Abuse of Older Adults


Older adults are particularly vulnerable to abuse because they often rely on others, including family members or caregivers for assistance and support in daily living. As well, an older adult’s experiences of abuse may be related to their living arrangement (they may be living alone, with family members or others, or in an institution).

Abuse of older adults can take on the forms of physical, sexual, psychological/emotional and financial abuse or neglect.

Signs that an older adult is being abused

  • They might look like they were hit or beat up.
  • They might have cuts, bruises, sores, broken bones or other injuries that they pretend aren't there.  They might make up stories about how they got hurt.
  • They might seem scared or uncomfortable around certain people.
  • They might not be included in family gatherings.
  • They may be at home or in their room all the time, either because nobody is helping them get around or because somebody won't let them go out.
  • Their money might seem to disappear.
  • Their home might not be taken care of, and their bills might not get paid.
  • They might look too skinny from not getting enough food, or they might look sick from not getting the right kind of food.
  • They might be really tired because they can't get to sleep at night, or they might sleep all the time because they are sick or depressed.
  • They might not be able to keep clean, and their clothes might be dirty or torn up.
  • They might not be taking their medicine.

What can you do to help?

  • Encourage her or him to tell the community health representative, social services, a friend or the RCMP.
  • Call any of the NWT crisis lines, victim services or family violence shelters for help.
  • Make sure that older adults in your family and your community are not alone.
  • Listen to what elders have to say.
  • Check in on them and help them out when they need it.
  • Organize a community meeting to talk about help for older adults.
  • When there are elections in your community, your regions and in the NWT, support the candidates who will work hard to stop family violence.
  • If you are an older adult who is being abused, don't be scared or ashamed to ask for help.
  • Remember, you are not alone.

I'm an older adult. How can I protect myself?

  • Stay active and healthy.  If you able to get around, then go for walks, go to meetings, and run errands as much as you can.  As long as you are comfortable, make sure you are getting some exercise and fresh air everyday.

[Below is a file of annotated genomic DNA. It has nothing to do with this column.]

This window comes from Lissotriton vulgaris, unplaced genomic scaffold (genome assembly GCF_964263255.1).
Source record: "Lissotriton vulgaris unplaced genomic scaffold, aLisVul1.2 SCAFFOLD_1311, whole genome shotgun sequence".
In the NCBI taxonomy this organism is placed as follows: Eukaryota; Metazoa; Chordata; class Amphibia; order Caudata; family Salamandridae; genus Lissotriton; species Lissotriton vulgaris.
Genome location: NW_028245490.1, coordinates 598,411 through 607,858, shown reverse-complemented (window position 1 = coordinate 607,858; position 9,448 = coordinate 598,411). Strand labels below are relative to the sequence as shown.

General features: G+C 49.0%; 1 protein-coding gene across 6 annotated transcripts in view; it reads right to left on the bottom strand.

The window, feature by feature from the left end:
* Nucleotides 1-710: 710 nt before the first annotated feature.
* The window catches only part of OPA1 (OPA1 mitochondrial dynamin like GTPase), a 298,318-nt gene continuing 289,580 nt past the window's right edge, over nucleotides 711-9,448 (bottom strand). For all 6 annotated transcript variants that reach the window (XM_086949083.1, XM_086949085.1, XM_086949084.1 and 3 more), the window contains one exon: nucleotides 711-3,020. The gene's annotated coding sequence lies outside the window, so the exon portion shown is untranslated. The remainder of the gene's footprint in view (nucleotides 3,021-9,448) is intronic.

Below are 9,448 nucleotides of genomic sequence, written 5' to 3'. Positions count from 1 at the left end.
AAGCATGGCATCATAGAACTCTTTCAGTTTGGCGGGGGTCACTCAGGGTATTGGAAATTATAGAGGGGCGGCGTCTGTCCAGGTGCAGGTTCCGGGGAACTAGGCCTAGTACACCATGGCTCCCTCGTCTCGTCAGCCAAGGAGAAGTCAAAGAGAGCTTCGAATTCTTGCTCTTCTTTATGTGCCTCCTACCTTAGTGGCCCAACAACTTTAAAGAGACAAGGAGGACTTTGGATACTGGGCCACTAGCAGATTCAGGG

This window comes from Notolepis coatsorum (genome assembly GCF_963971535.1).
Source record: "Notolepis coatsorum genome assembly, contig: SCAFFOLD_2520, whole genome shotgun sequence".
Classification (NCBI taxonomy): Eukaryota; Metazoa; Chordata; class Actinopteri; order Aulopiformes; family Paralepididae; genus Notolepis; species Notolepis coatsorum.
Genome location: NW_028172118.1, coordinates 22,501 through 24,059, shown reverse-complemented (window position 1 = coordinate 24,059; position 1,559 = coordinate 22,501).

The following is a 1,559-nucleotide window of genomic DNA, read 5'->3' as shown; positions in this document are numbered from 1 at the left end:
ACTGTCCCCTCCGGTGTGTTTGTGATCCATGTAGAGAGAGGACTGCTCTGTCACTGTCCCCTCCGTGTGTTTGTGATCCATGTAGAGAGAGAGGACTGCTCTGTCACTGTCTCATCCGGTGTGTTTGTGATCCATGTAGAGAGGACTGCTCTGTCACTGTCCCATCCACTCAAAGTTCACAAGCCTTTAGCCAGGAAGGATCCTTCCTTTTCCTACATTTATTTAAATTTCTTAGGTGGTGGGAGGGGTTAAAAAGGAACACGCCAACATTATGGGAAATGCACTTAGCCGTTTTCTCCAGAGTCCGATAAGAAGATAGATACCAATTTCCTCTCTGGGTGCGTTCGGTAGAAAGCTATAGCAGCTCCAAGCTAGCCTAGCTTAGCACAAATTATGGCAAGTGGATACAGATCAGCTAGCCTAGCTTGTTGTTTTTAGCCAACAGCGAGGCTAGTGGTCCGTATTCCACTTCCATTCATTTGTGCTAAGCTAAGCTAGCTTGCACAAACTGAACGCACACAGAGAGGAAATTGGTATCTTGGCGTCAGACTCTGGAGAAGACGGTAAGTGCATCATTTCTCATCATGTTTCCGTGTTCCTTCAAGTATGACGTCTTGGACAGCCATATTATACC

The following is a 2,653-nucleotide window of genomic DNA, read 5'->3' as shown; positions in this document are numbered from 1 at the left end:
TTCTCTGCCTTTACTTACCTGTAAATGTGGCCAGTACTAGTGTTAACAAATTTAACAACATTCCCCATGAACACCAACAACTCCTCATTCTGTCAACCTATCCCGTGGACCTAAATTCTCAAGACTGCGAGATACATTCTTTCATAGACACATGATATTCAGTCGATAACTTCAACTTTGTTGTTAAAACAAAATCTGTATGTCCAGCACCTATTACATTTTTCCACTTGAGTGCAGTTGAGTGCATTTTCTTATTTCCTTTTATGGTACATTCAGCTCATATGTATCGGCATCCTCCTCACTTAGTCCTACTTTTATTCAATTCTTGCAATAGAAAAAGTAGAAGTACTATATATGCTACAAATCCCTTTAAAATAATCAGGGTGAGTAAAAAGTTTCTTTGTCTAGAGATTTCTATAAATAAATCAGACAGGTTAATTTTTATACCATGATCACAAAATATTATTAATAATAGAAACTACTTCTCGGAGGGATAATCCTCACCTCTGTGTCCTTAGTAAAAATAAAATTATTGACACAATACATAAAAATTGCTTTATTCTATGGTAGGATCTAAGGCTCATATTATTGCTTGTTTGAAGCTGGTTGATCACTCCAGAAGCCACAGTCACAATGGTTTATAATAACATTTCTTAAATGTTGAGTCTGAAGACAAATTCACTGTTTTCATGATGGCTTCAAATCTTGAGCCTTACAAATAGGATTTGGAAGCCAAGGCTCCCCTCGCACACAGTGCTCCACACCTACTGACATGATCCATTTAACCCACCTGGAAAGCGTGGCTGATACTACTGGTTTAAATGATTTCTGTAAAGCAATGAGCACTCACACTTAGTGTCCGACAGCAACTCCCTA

• Keep in touch with your friends.  It is important to have people to talk to.  Get together with friends whenever you can.  You don't have to do anything special, just have a cup of tea and chat.  And remember that laughing is good for you!
  • Have your own phone, and take care of your own mail.
  • Be in control of your health.  If you have to take medicine, learn what it is and why you have to take it.  Don't be shy to ask your nurse lots of questions.  If you need someone to translate, make sure that person knows how important it is for you to understand exactly what the nurse is saying.
  • Be in control of your money.  If you are having someone help you with your statements, get someone to show you what they mean if you don't understand.
  • Know who to call.  There are people who can help if someone starts treating you badly.  You can call the Seniors' Information Line for non-emergency situations, toll-free at 1-800-661-0878.  It might help to talk to your nurse, the RCMP, someone at your church, or a friend you trust.

Why don't older adults tell someone about the abuse?

Older adults who are abused might not tell because:

  • They might feel afraid, embarrassed, ashamed, or alone.
  • They feel that being abused is their fault.
  • They might not want the person who is abusing them to get in trouble.
  • They might be afraid of making the abuse worse by telling.
  • They might think that violence is normal or okay.
  • They are worried about people gossiping.
  • They don't speak the same language as the nurse or RCMP.
  • They can't communicate well because of a disability.
  • They are afraid that people will think they are lying.
  • They don't want to get "outsiders" involved.
  • They don't know who to talk to.